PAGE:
Originally Posted by garritynet
I have just purchased a 2008 Nissan Versa Sedan S. I want to upgrade the sound but with minimal impact on my wallet.
Ok, so you're concerned about costs. Very reasonable request. Seriously though, you've got to have an aural vision in mind? What exactly are you expecting out of your system? What do you listen to? Anyone can hit a $500 budget, but unless you state what you demand out of your system, no one is going to care what they put in your car.
Standard head-units (aka, OEM) suck. All of them. I've yet to meet one I've liked aside from the fact that they have an 'OEM appearance.' You need to consider a new head-unit. What we're doing here is not simply spending your money, but laying THE foundation of a better audio system. Much care should be taken here. Specs, features, mechanical quirks, and the general concerns about how this thing will work in your ride should be well evaluated. This is the lone piece of equipment you will interact with the most, and the one you will curse the most if you don't make the best choice.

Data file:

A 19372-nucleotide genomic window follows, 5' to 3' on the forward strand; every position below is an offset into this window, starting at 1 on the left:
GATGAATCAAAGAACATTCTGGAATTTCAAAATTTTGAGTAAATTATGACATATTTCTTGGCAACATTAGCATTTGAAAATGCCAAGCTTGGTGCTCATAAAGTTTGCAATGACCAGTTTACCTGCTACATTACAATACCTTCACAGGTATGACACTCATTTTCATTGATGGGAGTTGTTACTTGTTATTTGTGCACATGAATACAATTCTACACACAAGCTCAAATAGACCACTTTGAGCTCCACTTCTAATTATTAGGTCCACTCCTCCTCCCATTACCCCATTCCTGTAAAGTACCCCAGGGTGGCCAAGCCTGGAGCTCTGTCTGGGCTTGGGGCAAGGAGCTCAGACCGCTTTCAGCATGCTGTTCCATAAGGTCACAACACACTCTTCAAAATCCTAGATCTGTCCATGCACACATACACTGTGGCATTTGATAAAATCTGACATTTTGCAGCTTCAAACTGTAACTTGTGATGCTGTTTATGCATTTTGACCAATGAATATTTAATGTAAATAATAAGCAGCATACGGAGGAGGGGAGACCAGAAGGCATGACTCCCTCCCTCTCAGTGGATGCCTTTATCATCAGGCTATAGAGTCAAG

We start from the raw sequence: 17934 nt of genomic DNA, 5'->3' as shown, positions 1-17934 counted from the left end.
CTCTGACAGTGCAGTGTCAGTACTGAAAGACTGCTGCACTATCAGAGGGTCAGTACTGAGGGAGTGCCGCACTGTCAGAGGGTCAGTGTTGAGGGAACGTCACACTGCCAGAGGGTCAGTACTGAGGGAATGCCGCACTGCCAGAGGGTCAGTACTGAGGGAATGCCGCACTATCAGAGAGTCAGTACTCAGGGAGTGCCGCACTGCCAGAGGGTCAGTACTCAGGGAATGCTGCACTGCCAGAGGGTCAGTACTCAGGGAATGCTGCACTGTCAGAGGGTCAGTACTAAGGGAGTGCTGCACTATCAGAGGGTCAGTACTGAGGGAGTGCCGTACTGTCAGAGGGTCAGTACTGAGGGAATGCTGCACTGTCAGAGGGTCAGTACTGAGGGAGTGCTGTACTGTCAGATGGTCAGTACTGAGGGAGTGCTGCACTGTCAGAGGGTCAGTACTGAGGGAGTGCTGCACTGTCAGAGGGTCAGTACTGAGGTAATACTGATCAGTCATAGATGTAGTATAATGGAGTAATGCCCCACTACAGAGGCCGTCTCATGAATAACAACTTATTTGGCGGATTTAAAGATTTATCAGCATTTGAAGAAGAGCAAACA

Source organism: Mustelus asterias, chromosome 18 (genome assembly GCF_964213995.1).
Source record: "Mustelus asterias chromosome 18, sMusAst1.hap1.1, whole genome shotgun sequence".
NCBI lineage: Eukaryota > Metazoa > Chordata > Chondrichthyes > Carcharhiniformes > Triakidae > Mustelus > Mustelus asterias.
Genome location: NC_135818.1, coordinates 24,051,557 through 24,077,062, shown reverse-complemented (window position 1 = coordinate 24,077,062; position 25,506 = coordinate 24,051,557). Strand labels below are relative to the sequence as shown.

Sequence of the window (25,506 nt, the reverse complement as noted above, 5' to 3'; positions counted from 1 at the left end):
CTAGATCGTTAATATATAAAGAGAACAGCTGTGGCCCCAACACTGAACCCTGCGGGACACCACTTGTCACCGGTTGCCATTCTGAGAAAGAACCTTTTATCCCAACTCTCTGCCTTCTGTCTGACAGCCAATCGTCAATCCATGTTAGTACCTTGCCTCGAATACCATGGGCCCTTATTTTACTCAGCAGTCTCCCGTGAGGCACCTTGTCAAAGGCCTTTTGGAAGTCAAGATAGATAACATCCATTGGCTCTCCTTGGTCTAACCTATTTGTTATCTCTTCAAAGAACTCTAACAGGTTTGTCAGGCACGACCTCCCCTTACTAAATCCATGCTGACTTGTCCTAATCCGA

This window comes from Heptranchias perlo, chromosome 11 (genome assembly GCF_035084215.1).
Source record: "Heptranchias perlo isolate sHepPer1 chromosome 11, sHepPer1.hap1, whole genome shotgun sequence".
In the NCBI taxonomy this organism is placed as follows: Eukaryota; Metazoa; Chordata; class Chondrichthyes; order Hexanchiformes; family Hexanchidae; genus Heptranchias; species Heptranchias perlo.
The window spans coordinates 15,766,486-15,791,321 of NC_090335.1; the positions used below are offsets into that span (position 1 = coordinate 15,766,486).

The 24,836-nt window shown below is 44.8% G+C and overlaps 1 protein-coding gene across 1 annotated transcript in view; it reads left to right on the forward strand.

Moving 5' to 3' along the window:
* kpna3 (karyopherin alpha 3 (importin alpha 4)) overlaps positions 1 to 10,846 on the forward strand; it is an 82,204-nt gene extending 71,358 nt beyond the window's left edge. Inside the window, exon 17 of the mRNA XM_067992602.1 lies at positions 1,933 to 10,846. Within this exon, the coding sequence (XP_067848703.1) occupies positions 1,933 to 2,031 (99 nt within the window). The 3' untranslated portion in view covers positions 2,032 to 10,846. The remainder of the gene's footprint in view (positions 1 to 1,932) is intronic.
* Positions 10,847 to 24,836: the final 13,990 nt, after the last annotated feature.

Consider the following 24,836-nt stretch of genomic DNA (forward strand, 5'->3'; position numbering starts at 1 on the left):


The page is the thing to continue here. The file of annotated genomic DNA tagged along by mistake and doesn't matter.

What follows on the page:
Secondly, you'll need some speakers. Do you know what kind of listener you are? It's my experience that there are two types of audio people: forward & flat. Forward is for the folks who like a bright sound, and flat for those who like the laid-back even sound. Find speakers to match.
Overall fidelity steps up next, and amplifiers are the deciding factor. When the factory head unit's power just isn't enough, or you want better resolution, you need an amplifier. Buy one with plenty of headroom. It won't hurt to over-power your speakers. As long as they aren't taxed with low frequencies they weren't meant to produce, you should be fine. In other words, if you use the appropriate crossover levels and put each speaker in the best position to exhibit its best characteristics, you'll be good to go.
I actually recommend subwoofers lastly. They can improve or ruin a system. Remember the 'Bass Cannon?' Thumbs down. You need to know what your system in a 'full range' setting can do before you opt for more bass, because excess bass is the #1 way to screw up an otherwise tight, clean, & accurate system.
Now that I've laid out the foundation for a good car stereo system, go do some more listening to components.